Transaction tax will cost U.S. savers, pensioners — and ultimately hurt N.J.

As New Jersey struggles under a large deficit due, in part, to the pandemic, some state legislators believe they have found a path toward fiscal health in a proposed financial transaction tax, or FTT. In reality, this is not a solution to the Garden State’s debilitating deficit. Rather, it’s yet another way to tax Main Street, in New Jersey and beyond. These days, especially, Main Street doesn’t need another tax.

The idea is to tax every trade done at “high quantity” data processors situated in the state. All of the major stock exchanges in the U.S., including Cboe Global Markets, Nasdaq and the New York Stock Exchange, have data centers in New Jersey, meaning the FTT will tax nearly every transaction in U.S. financial markets — no matter where the trade originates. Indeed, if the aim in New Jersey is to raise “tens of billions” of dollars,  then the FTT will ultimately be passed on to Main Street investors, the already overburdened average taxpayers with 401(k) accounts, savings accounts and mortgages.

Our members, which include Nasdaq, NYSE, and Cboe, have an obligation to obtain the best execution at the lowest possible cost. New Jersey’s approach will cost American workers and savers, will disrupt capital markets, and might be illegal. Ramming a tax through the legal process is no slam dunk.

The FTT would also be completely ineffective. Data processors are highly portable, meaning they can theoretically be moved anywhere in the U.S. Their current home in New Jersey is largely the product of an era when proximity to financial centers like New York was important.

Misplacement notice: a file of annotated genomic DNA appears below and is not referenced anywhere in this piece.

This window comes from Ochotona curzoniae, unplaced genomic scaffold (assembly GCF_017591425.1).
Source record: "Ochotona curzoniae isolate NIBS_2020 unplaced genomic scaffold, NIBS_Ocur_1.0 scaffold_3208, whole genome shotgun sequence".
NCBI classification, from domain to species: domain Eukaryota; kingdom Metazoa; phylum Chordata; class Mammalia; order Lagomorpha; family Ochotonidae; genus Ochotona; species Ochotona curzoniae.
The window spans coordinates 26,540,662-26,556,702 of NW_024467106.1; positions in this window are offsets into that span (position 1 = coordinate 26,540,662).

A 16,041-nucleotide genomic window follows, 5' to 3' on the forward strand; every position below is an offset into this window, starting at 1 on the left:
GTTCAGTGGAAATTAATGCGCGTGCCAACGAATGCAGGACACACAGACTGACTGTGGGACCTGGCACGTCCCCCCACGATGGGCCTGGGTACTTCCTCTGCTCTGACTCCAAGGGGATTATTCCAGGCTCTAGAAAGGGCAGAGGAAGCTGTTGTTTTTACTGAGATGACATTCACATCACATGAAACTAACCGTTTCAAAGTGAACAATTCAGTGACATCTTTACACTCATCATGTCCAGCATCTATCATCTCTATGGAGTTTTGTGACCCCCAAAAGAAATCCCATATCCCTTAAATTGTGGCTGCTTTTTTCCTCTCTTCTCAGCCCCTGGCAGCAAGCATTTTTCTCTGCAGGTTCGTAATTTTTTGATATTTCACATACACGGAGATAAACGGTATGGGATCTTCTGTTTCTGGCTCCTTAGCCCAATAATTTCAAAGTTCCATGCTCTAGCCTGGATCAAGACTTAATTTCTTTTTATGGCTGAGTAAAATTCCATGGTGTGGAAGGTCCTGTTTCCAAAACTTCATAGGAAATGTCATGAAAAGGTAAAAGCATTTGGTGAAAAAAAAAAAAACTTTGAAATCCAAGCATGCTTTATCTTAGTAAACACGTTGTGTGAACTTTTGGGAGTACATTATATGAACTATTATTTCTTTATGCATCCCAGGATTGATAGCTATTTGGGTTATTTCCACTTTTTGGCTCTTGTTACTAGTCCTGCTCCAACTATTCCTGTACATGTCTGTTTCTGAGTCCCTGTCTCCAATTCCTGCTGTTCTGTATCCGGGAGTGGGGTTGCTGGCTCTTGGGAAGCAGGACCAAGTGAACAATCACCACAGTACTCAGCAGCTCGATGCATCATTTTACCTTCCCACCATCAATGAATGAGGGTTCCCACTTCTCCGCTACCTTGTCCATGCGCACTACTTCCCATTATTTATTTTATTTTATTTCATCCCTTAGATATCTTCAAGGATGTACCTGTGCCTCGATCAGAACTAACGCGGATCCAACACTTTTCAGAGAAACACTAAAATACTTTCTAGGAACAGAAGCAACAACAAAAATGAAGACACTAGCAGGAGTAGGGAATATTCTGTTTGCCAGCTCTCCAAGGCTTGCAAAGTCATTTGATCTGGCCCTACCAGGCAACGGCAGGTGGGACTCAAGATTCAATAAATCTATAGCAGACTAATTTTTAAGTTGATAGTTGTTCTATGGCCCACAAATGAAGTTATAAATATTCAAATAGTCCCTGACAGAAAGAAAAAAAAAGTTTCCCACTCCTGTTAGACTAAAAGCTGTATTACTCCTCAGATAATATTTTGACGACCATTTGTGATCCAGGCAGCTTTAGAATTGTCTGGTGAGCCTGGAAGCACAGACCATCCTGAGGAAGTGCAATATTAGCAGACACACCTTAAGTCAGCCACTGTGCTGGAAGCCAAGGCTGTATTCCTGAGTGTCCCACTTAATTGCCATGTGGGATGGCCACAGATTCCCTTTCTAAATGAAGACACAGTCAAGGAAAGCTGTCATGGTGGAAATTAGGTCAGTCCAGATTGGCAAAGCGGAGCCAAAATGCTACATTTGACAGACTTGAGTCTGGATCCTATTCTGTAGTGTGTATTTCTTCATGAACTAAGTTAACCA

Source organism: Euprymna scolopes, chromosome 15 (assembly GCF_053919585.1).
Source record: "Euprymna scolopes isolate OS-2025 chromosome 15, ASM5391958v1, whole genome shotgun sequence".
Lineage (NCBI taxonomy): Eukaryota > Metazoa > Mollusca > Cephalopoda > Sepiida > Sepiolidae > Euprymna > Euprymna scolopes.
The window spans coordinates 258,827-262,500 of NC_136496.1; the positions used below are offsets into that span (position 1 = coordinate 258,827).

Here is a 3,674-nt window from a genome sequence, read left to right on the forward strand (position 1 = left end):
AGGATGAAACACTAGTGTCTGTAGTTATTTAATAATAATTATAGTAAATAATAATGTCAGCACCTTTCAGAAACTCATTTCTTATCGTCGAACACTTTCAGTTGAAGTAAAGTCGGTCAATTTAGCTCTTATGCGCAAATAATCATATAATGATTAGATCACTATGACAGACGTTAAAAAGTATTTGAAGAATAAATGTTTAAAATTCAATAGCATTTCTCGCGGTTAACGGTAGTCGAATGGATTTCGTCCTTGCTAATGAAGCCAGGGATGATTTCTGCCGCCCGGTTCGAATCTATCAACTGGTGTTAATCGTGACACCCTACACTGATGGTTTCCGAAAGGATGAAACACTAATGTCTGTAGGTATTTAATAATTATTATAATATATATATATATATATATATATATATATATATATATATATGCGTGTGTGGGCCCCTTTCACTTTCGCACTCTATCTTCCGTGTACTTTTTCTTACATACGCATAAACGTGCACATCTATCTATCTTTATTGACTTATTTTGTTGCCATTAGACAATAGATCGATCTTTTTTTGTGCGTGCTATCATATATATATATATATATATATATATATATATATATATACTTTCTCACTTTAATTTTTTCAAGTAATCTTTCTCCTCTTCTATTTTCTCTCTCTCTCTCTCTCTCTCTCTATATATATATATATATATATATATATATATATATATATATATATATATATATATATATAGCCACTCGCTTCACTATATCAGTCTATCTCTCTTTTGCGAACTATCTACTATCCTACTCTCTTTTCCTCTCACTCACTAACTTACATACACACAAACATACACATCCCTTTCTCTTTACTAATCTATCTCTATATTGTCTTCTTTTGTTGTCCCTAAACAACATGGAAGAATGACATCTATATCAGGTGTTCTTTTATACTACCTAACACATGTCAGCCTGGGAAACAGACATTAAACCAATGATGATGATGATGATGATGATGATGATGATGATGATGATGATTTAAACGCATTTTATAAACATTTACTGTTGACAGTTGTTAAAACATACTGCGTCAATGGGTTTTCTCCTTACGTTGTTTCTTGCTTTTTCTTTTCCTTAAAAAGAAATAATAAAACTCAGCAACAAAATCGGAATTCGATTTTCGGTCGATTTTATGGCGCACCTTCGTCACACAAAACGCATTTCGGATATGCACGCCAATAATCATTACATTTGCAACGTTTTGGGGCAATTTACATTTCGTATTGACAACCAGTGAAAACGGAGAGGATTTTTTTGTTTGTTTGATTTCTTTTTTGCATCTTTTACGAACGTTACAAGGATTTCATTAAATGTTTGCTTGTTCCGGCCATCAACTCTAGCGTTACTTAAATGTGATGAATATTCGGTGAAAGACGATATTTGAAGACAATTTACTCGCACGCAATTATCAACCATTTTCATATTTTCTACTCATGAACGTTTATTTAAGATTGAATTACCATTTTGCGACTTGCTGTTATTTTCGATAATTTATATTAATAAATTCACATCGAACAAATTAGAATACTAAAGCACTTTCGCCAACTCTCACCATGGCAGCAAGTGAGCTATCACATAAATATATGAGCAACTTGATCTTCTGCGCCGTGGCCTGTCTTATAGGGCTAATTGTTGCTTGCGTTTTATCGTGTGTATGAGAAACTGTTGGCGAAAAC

Technology has changed that. All of the exchanges already operate multiple data centers. If the FTT were imposed, the ease with which exchanges could move them to a new location essentially means exchanges would be obligated to move their data centers as stewards of effective financial markets. Selecting the state with the lowest cost is part of an exchange’s duty to American investors.

Beyond that, it’s worth considering whether the FTT would work on its own terms. A President Barack Obama-era CBO study found transaction-based taxes to be ineffective as budget deficit reduction mechanisms, as they depend on volume and are, therefore, unpredictable. The fact that this FTT has not been included in the New Jersey state budget for fiscal 2021 is a tacit admission of this fact.

The FTT would likely also hurt New Jersey’s economy. Should these data centers relocate, it would cost the state meaningful jobs. It would also hit New Jersey’s public pension funds by increasing investment management costs, funds which already struggle under an estimated $70 billion in unfunded liabilities.

The FTT is a tax on the rest of the U.S., as well. Most prominently, it would hurt Main Street investors everywhere, especially retirees, who are dependent on market investments for income and returns from pensions and retirement accounts, which will decrease if the cost of trading is elevated. Further, the FTT would increase the cost of trading mortgage-backed securities and raise Treasury benchmark rates. This would likely make mortgage rates steeper for every homebuyer at a time they can ill afford it.

The FTT is far from innovative. It has been tried before — and failed. New York City implemented a financial transaction tax, but did away with it in 1966, even as it endured severe fiscal hardship through the 1970s. It has also been tried repeatedly, without success, outside the U.S. Sweden imposed such a tax twice, and regretted it both times, repealing it after liquidity fell and tax revenues were disappointing. France and Italy attempted it as well. Both saw a marked decrease in trading volumes, and Italy suffered a notable increase in volatility and trading costs as the bid-ask spread widened.

The FTT is a regressive tax that would not work for anyone. It would weaken capital markets, hurt New Jersey’s economy, and harm millions of investors across America who have savings accounts, retirement funds, and mortgages. It has been tried before and has failed to raise anywhere close to projected revenues. The U.S. needs a strong economy to recover from COVID-19, and now is not the time to implement a tax that will ultimately only land another low blow on retirees and American workers.

Kevin R. Edgar is counsel to the Equity Markets Association and counsel at BakerHostetler LLP.